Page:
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Yankton lawyer Jason Ravnsborg wins GOP attorney general nod
Press Releases | 2018/06/24 07:01
South Dakota Republicans on Saturday chose Yankton lawyer Jason Ravnsborg to run against Democratic former U.S. Attorney Randy Seiler in the race for state attorney general.

GOP delegates voted to nominate Ravnsborg at their state party convention, where the attorney general contest was the main show for attendees. Democrats nominated Seiler as their candidate at a party gathering last week.

Ravnsborg won out over state Sen. Lance Russell in a second round of voting after Lawrence County State's Attorney John Fitzgerald was dropped from consideration following his third-place showing in the initial ballot.

"We've been working hard," Ravnsborg said after he won. "I've been to every county in our state at least twice."

Ravnsborg has proposed expanding programs that allow lower-level prisoners to work while serving their sentences and establishing a meth-specific prison and mental health facility in the western part of the state. He said he has leadership and management experience and touted his support among county sheriffs to delegates.

Ravnsborg, 42, of Yankton, is a lieutenant colonel in the U.S. Army Reserve. He's looking to succeed outgoing Attorney General Marty Jackley as the state's chief lawyer and law enforcement officer.

The high-profile office has served as a frequent springboard for gubernatorial hopefuls and takes on the state's top legal cases, such as South Dakota's recent successful push to get the U.S. Supreme Court to allow states to make online shoppers pay sales tax.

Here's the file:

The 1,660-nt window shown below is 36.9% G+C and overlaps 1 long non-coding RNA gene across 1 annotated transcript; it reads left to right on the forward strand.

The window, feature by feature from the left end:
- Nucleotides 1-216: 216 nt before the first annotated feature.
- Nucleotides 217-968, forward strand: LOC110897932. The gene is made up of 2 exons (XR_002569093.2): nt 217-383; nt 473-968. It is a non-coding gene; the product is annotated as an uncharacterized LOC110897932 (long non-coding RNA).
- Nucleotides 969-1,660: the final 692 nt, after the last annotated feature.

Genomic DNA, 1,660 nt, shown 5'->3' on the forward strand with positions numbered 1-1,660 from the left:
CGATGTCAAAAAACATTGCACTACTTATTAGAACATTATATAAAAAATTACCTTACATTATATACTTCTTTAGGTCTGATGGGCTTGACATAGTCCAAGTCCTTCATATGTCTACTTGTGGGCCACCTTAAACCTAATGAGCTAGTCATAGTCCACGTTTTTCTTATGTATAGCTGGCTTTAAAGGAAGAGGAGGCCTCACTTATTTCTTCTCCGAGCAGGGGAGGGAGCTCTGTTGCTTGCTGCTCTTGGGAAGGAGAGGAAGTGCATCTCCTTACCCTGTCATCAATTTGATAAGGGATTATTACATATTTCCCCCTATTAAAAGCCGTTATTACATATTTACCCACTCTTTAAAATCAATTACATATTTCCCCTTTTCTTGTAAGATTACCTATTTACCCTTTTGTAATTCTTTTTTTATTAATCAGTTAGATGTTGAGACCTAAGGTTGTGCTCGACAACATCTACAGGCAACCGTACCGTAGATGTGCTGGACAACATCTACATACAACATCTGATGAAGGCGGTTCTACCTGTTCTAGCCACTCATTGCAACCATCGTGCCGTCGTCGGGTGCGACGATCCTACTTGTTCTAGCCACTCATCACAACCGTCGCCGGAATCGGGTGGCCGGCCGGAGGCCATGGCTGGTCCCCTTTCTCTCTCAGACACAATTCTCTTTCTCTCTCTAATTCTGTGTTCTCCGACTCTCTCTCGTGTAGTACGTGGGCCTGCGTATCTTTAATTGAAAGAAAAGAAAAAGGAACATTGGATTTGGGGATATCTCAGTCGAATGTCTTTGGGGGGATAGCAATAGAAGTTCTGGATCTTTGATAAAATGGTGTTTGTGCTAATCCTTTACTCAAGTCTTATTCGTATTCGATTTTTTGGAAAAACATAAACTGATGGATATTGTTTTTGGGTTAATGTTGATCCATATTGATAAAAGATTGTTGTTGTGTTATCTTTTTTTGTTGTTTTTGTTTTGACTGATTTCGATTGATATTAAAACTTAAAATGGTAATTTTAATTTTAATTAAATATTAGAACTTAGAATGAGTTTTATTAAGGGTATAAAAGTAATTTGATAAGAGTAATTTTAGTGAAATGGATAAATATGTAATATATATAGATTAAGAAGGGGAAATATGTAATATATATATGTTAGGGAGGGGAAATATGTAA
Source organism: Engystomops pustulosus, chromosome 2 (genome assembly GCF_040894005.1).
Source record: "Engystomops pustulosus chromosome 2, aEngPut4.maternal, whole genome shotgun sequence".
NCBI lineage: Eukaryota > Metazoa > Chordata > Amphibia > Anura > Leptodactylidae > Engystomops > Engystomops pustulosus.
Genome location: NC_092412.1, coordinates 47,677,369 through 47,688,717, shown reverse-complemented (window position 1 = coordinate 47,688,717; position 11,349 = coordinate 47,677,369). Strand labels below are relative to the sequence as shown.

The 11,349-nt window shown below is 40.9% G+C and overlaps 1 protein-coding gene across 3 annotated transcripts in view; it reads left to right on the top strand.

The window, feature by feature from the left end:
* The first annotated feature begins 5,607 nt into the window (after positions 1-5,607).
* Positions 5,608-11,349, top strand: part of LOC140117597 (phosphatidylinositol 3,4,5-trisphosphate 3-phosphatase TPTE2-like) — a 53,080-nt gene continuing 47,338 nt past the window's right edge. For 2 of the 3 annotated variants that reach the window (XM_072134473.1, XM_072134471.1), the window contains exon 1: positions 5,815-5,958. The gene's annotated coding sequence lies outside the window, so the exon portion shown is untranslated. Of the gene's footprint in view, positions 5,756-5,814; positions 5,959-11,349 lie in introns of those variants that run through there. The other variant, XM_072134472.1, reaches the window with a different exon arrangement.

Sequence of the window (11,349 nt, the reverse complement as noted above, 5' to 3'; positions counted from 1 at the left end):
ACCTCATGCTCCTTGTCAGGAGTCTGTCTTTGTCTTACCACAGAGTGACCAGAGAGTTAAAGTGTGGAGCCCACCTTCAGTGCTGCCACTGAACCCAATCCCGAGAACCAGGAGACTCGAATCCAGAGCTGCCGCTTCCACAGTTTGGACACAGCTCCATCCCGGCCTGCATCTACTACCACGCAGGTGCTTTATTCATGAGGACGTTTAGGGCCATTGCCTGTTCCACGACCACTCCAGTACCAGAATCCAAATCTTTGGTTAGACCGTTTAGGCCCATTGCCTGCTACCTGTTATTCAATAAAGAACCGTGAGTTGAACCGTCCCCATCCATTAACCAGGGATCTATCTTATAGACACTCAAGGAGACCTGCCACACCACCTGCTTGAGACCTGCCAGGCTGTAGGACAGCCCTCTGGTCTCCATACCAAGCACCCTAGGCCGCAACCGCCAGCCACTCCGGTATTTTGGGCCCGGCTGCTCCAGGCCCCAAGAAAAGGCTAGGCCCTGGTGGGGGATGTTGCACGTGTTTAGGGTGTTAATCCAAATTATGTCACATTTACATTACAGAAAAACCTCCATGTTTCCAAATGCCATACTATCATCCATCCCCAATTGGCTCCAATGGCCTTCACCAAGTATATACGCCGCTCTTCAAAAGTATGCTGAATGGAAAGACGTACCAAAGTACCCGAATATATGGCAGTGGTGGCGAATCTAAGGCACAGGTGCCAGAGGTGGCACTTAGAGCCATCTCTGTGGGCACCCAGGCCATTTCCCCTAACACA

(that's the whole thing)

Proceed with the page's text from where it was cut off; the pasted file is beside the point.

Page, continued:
Russell, a former state's attorney and current chairman of the Senate Judiciary Committee, had said he wanted to be attorney general to address rising crime and improve government transparency. Fitzgerald has been the Lawrence County state's attorney since 1995 and campaigned on his experience.




Court: Government can't block immigrant teens from abortion
Press Releases | 2018/04/01 18:35
A federal court in Washington has told the Trump administration that the government can't interfere with the ability of pregnant immigrant teens being held in federal custody to obtain abortions.

A judge issued an order Friday evening barring the government from "interfering with or obstructing" pregnant minors' access to abortion counseling or abortions, among other things, while a lawsuit proceeds. The order covers pregnant minors being held in federal custody after entering the country illegally.

Lawyers for the Department of Health and Human Services, which is responsible for sheltering children who illegally enter the country unaccompanied by a parent, have said the department has a policy of "refusing to facilitate" abortions. And the director of the office that oversees the shelters has said he believes teens in his agency's care have no constitutional right to abortion.